Central to the Court’s 6-3 majority opinion, written by Justice Neil Gorsuch, was its determination that the coach’s on-field activities at issue were private speech and not government speech, despite Coach Joseph Kennedy’s ongoing duties as a public school employee. Contrary to the Appeals Court’s finding that “the facts and the record utterly belie Kennedy’s contention that the prayer was private and personal,” Justice Gorsuch concluded that the coach was acting on his own time and not in his official capacity:
During the postgame period when these prayers occurred, coaches were free to attend briefly to personal matters—everything from checking sports scores on their phones to greeting friends and family in the stands. We find it unlikely that Mr. Kennedy was fulfilling a responsibility imposed by his employment by praying during a period in which the District has acknowledged that its coaching staff was free to engage in all manner of private speech. That Mr. Kennedy offered his prayers when students were engaged in other activities like singing the school fight song further suggests that those prayers were not delivered as an address to the team, but instead in his capacity as a private citizen. … [W]hat matters is whether Mr. Kennedy offered his prayers while acting within the scope of his duties as a coach. And taken together, both the substance of Mr. Kennedy’s speech and the circumstances surrounding it point to the conclusion that he did not.
That reasoning, however, ignored many facts in the record, as well as the school’s important religious liberty interests as advocates, including BJC, explained.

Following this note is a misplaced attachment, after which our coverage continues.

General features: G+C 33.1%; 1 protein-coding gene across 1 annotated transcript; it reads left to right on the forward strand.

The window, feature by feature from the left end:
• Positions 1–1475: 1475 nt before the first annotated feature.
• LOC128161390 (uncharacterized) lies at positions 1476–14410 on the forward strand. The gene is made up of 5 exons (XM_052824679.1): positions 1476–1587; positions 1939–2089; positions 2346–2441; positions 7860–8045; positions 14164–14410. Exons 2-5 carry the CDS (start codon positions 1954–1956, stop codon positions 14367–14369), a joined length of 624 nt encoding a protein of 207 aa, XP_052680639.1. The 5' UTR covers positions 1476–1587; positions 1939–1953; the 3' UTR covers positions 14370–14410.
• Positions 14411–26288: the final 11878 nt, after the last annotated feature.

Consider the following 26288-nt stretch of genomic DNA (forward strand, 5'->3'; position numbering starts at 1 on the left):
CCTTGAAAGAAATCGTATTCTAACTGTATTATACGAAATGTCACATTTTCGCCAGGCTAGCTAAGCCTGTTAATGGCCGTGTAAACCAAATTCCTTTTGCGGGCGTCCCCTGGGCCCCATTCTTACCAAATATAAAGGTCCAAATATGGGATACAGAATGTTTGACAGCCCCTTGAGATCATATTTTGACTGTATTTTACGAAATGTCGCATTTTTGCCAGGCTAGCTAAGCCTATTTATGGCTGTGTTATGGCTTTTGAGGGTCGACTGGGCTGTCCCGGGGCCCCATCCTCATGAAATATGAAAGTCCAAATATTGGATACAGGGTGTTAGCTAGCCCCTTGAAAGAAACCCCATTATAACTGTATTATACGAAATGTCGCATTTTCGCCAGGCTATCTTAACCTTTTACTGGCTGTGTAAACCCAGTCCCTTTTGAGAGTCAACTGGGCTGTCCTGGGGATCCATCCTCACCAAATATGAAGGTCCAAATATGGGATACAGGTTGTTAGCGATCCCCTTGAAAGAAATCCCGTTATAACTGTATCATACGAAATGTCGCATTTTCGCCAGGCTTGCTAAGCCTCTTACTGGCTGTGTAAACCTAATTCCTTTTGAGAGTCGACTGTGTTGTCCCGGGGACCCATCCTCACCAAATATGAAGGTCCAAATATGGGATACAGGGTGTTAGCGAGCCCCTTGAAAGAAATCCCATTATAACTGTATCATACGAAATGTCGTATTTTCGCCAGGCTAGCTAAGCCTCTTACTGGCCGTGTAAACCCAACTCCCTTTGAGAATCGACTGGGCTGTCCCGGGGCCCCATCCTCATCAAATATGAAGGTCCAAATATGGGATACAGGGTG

The BJC brief in this case urged the Court to recognize the rights of public school students and their parents to be free of religious pressures from authority figures. As BJC Executive Director Amanda Tyler lamented following the ruling, the Court “focused solely on the religious exercise of one public school employee and not the kids and families, focused only on the free exercise/free speech clauses while severely limiting the Establishment Clause and its important protections for religious freedom.”
Importantly, the Court’s decision leaves in place its 2000 opinion in Santa Fe v. Doe, which held unconstitutional prayers delivered before a high school football game over a public address system. Justice Gorsuch distinguished the current case by pointing out that in Santa Fe many students “were required to attend games,” and were thus a “captive audience.” Using the public address system to broadcast prayers appears to remain a line public schools may not cross under this Court.
But as Justice Sonia Sotomayor explained in her dissent, which was joined by Justices Stephen Breyer and Elena Kagan, that standard does not go nearly far enough to protect religious liberty in the school setting:
[W]hile the Court reaffirms that the Establishment Clause prohibits the government from coercing participation in religious exercise, it applies a nearly toothless version of the coercion analysis, failing to acknowledge the unique pressures faced by students when participating in school-sponsored activities. This decision does a disservice to schools and the young citizens they serve, as well as to our Nation’s longstanding commitment to the separation of church and state.
Justice Sotomayor has this exactly right and highlighted the many facts that the majority ignored or misstated in characterizing Kennedy’s prayers as private and quiet. No student on the field or parent in the stands celebrating the quintessential community ritual of high school football should have to weigh their participation against the isolating and offending threat of it turning into a religious spectacle.
This Court’s demolition of Establishment Clause protections is as damaging to religious liberty as it is unsurprising, given its record of disregard in recent years for safeguarding the separation of church and state. Those of us who care about religious liberty for all must continue to educate and advocate about the importance of keeping the government out of religion. Promoting religion in public schools – whether through direct coercion or subtle pressures – does no favors for either the church or the state.